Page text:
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Full Access Within and cross-sensory interactions in the perceived attractiveness of unfamiliar faces

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Within and cross-sensory interactions in the perceived attractiveness of unfamiliar faces

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For more content, see Multisensory Research and Spatial Vision.

Major findings in attractiveness such as the role of averageness and symmetry have emerged primarily from neutral static visual stimuli. However it has increasingly been shown that ratings of attractiveness can be modulated within unisensory and multisensory modes by factors including emotional expression or by additional information about the person. For example, previous research has indicated that humorous individuals are rated as more desirable than their non-humorous equivalents (Bressler and Balshine, 2006). In two experiments we measured within and cross-sensory modulation of the attractiveness of unfamiliar faces. In Experiment 1 we examined if manipulating the number and type of expressions shown across a series of images of a person influences the attractiveness rating for that person. Results indicate that for happy expressions, ratings of attractiveness gradually increase as the proportional number of happy facial expressions increase, relative to the number of neutral expressions. In contrast, an increase in the proportion of angry expressions was not assocated with an increase in attractiveness ratings. In Experiment 2 we investigated if perceived attractiveness can be influenced by multisensory information provided during exposure to the face image. Ratings are compared across face images which were presented with or without voice information. In addition we provided either an auditory emotional cue (e.g., laughter) or neutral (e.g., coughing) cue to assess whether social information affects perceived attractiveness. Results shows that multisensory information about a person can increase attractiveness ratings, but that the emotional content of the cross-modal information can effect preference for some faces over others.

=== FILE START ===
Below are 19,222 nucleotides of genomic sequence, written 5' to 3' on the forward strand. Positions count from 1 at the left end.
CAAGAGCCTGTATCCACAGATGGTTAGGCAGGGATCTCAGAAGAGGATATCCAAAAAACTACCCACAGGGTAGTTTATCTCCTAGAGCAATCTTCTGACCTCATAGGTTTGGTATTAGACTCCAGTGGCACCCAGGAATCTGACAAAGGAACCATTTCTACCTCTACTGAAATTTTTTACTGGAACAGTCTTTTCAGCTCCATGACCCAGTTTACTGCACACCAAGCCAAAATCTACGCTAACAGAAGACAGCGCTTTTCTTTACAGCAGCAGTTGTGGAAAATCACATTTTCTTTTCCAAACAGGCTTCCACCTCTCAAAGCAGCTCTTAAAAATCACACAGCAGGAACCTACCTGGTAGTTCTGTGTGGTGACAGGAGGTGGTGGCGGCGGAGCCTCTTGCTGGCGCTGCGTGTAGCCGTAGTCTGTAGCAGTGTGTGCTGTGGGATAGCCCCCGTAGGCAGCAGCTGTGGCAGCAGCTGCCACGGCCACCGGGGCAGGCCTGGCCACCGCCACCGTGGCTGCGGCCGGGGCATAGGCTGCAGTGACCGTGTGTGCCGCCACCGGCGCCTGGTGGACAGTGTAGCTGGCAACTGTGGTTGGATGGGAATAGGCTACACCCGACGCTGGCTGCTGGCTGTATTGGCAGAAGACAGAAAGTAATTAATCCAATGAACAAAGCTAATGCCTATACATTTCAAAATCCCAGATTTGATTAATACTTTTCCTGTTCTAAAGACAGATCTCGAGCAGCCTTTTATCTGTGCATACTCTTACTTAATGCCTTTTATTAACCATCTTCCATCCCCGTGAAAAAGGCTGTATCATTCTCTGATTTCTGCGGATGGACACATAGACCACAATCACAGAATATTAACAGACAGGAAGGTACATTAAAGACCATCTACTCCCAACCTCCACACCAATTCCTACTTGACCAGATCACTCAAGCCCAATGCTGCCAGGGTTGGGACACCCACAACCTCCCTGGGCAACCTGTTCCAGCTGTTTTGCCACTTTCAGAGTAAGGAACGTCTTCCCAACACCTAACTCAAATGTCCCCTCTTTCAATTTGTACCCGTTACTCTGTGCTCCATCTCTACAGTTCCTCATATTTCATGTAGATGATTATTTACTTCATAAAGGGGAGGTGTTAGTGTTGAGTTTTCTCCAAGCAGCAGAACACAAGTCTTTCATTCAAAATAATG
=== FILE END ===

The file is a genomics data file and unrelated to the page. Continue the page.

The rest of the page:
Affiliations: 1: Trinity College Dublin, School of Psychology and Institute of Neuroscience, IE

Major findings in attractiveness such as the role of averageness and symmetry have emerged primarily from neutral static visual stimuli. However it has increasingly been shown that ratings of attractiveness can be modulated within unisensory and multisensory modes by factors including emotional expression or by additional information about the person. For example, previous research has indicated that humorous individuals are rated as more desirable than their non-humorous equivalents (Bressler and Balshine, 2006). In two experiments we measured within and cross-sensory modulation of the attractiveness of unfamiliar faces. In Experiment 1 we examined if manipulating the number and type of expressions shown across a series of images of a person influences the attractiveness rating for that person. Results indicate that for happy expressions, ratings of attractiveness gradually increase as the proportional number of happy facial expressions increase, relative to the number of neutral expressions. In contrast, an increase in the proportion of angry expressions was not assocated with an increase in attractiveness ratings. In Experiment 2 we investigated if perceived attractiveness can be influenced by multisensory information provided during exposure to the face image. Ratings are compared across face images which were presented with or without voice information. In addition we provided either an auditory emotional cue (e.g., laughter) or neutral (e.g., coughing) cue to assess whether social information affects perceived attractiveness. Results shows that multisensory information about a person can increase attractiveness ratings, but that the emotional content of the cross-modal information can effect preference for some faces over others.

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1. Bresler E. R. , Balshine S. ( 2006). "The influence of humour on desirability", Evolution and Human Behaviour Vol 27, 2939. http://dx.doi.org/10.1016/j.evolhumbehav.2005.06.002
http://brill.metastore.ingenta.com/content/journals/10.1163/187847612x647126
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/content/journals/10.1163/187847612x647126
2012-01-01
2016-12-08

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